Baby Violets Baby Violets

  • I’m often asked this question and the first thing that comes to mind is beautiful houseplants which can produce blooms for years. Those who are familiar with African violets often associate them as difficult houseplants to grow. Those who know African violets well often associate them as growing on their grandmother, aunt or uncles windowsill. I would say that majority of people have heard of African violet plants which is a major achievement for just a houseplant! African violet plants are not hard or difficult to grow. As any living thing, they too require routine care and can definitely return the favor with bright foliage and colorful flowers year round.

  • Most people come across African violets at a big box stores, local florists or garden shows. These African violets are commercially grown by Optimara (,, or by local florists in the area. Some of these African violets have unique names and occasionally they are mentioned on the pot label. Also, some of these named violets available in the stores may be registered with the African Violet Society of America (AVSA, ).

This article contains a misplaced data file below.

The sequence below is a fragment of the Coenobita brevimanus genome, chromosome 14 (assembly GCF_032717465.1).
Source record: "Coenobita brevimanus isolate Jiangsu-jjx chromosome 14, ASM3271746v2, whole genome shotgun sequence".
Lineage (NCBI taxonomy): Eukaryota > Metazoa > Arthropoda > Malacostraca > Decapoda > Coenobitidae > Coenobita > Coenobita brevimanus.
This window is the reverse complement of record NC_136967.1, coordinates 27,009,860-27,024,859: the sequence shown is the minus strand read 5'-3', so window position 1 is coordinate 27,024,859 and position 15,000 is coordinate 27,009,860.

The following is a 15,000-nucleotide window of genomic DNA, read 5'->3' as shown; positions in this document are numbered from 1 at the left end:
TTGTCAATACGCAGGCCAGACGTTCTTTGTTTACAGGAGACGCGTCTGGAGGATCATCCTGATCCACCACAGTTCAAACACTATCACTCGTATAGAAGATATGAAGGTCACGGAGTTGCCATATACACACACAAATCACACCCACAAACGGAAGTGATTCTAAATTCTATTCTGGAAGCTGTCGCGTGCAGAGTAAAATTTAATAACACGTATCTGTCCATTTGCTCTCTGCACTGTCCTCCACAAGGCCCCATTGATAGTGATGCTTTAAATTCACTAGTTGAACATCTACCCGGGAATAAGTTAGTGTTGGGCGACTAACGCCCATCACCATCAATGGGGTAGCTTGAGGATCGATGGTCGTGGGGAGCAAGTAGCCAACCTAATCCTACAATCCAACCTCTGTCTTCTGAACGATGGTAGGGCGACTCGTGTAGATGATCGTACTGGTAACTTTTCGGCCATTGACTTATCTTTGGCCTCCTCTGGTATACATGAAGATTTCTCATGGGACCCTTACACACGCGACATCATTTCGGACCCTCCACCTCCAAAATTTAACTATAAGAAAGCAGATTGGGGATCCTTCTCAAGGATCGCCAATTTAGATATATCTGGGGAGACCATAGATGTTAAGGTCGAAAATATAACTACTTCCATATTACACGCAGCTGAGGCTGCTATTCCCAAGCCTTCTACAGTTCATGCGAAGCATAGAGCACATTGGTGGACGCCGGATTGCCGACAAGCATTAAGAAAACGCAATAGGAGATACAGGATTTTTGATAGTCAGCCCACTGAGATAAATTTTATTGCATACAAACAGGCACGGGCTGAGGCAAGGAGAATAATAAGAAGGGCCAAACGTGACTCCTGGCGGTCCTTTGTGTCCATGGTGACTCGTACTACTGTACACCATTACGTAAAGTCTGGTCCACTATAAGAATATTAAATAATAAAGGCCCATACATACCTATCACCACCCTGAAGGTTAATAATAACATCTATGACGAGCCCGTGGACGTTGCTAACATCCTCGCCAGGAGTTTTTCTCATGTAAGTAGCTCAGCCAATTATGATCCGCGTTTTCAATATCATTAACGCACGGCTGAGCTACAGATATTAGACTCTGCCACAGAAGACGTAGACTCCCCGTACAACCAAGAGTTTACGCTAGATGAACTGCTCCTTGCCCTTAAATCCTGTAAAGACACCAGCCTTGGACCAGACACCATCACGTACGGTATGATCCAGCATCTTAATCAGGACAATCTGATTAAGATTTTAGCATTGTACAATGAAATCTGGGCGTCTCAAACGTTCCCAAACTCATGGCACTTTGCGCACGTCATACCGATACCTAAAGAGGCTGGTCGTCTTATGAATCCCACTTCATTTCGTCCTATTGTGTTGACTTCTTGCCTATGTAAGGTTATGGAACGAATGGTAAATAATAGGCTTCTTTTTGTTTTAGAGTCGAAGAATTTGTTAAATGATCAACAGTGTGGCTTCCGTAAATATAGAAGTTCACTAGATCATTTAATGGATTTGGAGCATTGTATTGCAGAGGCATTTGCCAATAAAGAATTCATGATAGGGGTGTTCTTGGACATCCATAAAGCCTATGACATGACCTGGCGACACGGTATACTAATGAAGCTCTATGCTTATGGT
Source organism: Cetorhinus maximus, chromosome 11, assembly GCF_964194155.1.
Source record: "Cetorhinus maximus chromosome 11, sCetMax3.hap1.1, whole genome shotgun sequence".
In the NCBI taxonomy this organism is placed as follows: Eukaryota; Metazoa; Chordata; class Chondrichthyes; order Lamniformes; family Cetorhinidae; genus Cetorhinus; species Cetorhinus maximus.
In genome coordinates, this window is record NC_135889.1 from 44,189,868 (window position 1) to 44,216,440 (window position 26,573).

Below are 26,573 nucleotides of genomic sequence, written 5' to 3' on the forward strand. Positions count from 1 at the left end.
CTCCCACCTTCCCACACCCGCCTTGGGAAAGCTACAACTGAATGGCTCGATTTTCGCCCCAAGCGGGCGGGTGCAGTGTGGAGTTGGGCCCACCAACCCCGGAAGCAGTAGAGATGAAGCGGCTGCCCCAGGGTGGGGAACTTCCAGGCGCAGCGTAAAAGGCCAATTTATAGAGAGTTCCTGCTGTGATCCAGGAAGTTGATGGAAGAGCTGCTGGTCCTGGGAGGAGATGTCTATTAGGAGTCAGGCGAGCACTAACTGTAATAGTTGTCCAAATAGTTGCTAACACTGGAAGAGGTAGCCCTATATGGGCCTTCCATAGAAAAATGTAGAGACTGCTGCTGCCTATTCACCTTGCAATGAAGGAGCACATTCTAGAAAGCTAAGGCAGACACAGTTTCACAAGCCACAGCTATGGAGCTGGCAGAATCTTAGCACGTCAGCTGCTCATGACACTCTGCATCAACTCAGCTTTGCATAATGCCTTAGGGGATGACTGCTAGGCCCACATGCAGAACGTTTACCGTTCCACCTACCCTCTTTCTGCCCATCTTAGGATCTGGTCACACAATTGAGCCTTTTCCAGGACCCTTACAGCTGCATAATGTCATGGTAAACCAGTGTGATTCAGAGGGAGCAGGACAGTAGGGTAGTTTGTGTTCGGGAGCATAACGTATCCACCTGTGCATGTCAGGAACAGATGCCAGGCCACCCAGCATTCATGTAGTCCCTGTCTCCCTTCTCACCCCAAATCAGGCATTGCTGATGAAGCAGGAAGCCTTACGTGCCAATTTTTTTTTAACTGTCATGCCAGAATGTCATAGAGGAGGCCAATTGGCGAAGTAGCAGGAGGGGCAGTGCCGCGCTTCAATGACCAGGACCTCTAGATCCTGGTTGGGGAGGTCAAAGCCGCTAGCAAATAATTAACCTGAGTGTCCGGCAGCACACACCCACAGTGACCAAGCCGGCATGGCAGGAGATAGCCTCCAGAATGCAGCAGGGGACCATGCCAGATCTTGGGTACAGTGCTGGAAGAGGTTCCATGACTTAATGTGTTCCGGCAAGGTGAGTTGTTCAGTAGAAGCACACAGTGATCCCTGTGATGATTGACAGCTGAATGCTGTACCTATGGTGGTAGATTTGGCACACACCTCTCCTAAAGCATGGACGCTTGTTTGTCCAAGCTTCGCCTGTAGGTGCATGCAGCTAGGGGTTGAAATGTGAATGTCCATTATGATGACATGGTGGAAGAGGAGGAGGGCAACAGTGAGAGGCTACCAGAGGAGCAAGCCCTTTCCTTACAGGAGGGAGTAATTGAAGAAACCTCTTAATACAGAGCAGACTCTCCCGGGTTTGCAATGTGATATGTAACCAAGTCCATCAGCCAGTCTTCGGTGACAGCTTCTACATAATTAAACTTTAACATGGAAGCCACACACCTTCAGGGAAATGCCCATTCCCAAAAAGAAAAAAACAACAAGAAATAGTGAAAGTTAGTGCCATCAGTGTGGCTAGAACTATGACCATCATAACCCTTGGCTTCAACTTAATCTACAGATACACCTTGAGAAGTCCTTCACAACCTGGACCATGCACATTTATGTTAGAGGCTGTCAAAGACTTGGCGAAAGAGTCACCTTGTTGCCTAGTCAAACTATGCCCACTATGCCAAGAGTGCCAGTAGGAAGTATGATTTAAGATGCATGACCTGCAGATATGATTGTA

• For a plant to be registered with the AVSA, they have to be a unique violet, different from other African violet varieties already available in terms of flower and leaf color, shape and type. Majority of African violets available in the stores are un-registered.

  • Apart from African violet plants which are available from local stores, there are a vast majority of African violet hobbyists and collectors who only grow registered African violet plants. One of the reasons is that registered plants can be entered into African violet shows at your local African Violet Club or at the National AVSA convention.

  • Most of the registered African violet plants are produced or hybridized by famous hybridizers such as Pat Hancock, George McDonald, Rob Robinson, Ma Olive, Sorano, Pat Tracey, John Brownlie, Jim Eyerdom, Denis Croteau, Hortense Pittman (one of my favorites!), Don Ness, Jeff Jackson, Dave Rollins, R. Meek, A.E. Adams, Ethel Champion, Richard Follett, Carol Eros, R. Wilson, Kent Stork, Paul Sansoucy, David Senk, Shirley Sanders, Jeff Smith, A. Murphy, Yvonne Lambert and Francine Pilon….just to name a few!!!

  • These hybridizers painstakingly cross different African violet plants and wait three generations to find a stable variety with unique flowers and foliage resulting in a final registered African violet plant.

  • Whether you grow unnamed / unregistered or registered African violet plants they certainly do brighten up any room and definitely become a conversation piece.

Written by Minal Patel — February 13, 2014

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